Irrigating India : My Five Years as a USAID Advisor

Few of us can imagine what it must be like to live in a time and place where basic human needs like water and food seem nearly unattainable. Sol Resnick, a civil and agricultural engineer, was sent to India in 1952, as part of the US State Department’s Agency for International Development (AID). AID’s mission was to help emerging nations develop their own economies, thereby creating additional international markets for US goods. His job was to train engineers and teach Indian villagers new methods of irrigation. Resnick’s personal mission was to literally irrigate India, which had been decimated after two consecutive years of drought.

“You forget the temperatures that could reach 115 degrees Fahrenheit,” says Resnick, recalling the experience. “You forget the lack of air conditioning. The unfamiliar food. You remember the looks on the faces of the people. They stay in your mind forever.”

Resnick offers a very personal view of a tumultuous passage in Indian history. At its most basic level, the book is a captivating collection of personal stories by an engineer working in the heart of India in the 1950s. At its most complex, it’s a rich history of a struggling nation just passing through the threshold of independence.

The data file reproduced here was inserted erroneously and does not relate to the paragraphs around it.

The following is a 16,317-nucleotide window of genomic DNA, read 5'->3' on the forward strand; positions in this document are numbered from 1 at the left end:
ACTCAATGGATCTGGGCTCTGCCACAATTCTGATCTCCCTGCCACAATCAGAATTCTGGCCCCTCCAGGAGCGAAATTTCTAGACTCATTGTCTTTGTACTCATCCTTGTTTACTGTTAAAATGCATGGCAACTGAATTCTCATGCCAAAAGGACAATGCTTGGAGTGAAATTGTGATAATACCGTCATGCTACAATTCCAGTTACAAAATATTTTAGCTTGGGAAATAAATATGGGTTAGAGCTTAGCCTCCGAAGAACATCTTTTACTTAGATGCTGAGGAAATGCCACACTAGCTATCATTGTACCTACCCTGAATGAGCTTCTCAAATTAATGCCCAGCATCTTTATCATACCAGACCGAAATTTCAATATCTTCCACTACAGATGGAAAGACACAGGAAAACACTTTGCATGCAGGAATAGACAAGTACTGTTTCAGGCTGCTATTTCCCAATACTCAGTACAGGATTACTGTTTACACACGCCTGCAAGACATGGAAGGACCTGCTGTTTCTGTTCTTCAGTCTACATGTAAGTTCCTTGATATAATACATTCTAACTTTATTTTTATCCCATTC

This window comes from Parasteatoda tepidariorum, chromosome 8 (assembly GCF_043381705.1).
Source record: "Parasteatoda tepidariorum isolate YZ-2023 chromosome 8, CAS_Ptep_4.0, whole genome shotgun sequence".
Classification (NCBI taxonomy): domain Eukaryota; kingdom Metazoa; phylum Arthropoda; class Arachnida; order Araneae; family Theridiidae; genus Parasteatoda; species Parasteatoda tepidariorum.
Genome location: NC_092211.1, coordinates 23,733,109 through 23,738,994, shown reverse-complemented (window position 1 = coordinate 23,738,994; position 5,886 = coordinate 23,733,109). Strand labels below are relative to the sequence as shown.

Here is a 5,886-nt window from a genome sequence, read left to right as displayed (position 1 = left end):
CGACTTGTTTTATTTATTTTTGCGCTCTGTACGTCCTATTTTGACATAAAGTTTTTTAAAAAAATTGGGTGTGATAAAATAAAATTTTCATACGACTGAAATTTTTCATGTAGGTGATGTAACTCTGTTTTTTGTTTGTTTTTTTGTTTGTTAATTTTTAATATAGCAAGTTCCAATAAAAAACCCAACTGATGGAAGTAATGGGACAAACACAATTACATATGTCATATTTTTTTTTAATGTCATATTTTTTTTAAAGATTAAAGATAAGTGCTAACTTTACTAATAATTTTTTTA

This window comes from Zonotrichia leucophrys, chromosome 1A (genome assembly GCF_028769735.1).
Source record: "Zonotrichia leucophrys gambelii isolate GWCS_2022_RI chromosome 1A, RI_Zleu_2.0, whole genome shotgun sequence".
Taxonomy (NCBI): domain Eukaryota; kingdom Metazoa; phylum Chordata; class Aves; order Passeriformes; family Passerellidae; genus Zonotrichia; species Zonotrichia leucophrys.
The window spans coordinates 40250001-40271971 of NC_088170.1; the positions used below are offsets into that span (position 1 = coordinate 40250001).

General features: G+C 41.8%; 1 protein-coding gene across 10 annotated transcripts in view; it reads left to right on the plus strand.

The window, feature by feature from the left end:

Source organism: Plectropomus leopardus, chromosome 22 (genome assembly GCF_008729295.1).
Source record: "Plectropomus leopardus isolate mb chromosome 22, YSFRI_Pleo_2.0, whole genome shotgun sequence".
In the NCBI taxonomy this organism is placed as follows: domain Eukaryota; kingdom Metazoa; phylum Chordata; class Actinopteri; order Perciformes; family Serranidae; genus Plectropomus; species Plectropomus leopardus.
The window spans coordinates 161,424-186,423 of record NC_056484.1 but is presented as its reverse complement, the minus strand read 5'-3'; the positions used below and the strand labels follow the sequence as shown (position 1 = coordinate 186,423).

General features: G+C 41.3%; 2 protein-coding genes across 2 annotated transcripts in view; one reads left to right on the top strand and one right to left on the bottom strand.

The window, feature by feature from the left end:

Resnick’s recollections, as told to and written by his wife, Elaine Minow Resnick, provide a fascinating look into the foibles of the caste system and bureaucracy of the time, as well as the visionary leaders and hardworking people of both countries. The AID project ultimately succeeded because the US did not simply give aid to India, it provided training for Indian villagers by American men and women who went out into the fields and worked with them. People like Sol Resnick.